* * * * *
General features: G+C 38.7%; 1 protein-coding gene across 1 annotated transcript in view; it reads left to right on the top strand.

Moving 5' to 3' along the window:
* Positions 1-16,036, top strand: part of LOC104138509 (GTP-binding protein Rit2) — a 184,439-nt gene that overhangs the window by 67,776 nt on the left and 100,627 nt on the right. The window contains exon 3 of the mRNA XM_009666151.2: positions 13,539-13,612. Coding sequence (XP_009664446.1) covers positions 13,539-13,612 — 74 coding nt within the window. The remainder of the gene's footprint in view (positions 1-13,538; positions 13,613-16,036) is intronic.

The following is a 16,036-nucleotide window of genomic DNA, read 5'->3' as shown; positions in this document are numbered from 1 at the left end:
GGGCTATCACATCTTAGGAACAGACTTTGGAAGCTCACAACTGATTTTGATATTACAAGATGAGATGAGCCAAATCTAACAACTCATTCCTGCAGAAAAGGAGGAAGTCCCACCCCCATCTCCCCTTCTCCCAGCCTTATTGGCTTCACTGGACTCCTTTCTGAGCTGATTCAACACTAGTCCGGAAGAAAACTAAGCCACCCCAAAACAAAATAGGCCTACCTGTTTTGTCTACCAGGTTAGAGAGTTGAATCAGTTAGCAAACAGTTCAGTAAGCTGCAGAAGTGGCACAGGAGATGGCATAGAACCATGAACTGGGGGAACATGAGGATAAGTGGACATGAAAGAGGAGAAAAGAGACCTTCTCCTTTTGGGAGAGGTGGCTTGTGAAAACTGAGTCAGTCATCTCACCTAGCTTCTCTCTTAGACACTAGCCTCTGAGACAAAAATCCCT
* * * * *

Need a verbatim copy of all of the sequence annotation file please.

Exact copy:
General features: G+C 38.7%; 1 protein-coding gene across 1 annotated transcript in view; it reads left to right on the top strand.

Moving 5' to 3' along the window:
* Positions 1-16,036, top strand: part of LOC104138509 (GTP-binding protein Rit2) — a 184,439-nt gene that overhangs the window by 67,776 nt on the left and 100,627 nt on the right. The window contains exon 3 of the mRNA XM_009666151.2: positions 13,539-13,612. Coding sequence (XP_009664446.1) covers positions 13,539-13,612 — 74 coding nt within the window. The remainder of the gene's footprint in view (positions 1-13,538; positions 13,613-16,036) is intronic.

The following is a 16,036-nucleotide window of genomic DNA, read 5'->3' as shown; positions in this document are numbered from 1 at the left end:
GGGCTATCACATCTTAGGAACAGACTTTGGAAGCTCACAACTGATTTTGATATTACAAGATGAGATGAGCCAAATCTAACAACTCATTCCTGCAGAAAAGGAGGAAGTCCCACCCCCATCTCCCCTTCTCCCAGCCTTATTGGCTTCACTGGACTCCTTTCTGAGCTGATTCAACACTAGTCCGGAAGAAAACTAAGCCACCCCAAAACAAAATAGGCCTACCTGTTTTGTCTACCAGGTTAGAGAGTTGAATCAGTTAGCAAACAGTTCAGTAAGCTGCAGAAGTGGCACAGGAGATGGCATAGAACCATGAACTGGGGGAACATGAGGATAAGTGGACATGAAAGAGGAGAAAAGAGACCTTCTCCTTTTGGGAGAGGTGGCTTGTGAAAACTGAGTCAGTCATCTCACCTAGCTTCTCTCTTAGACACTAGCCTCTGAGACAAAAATCCCT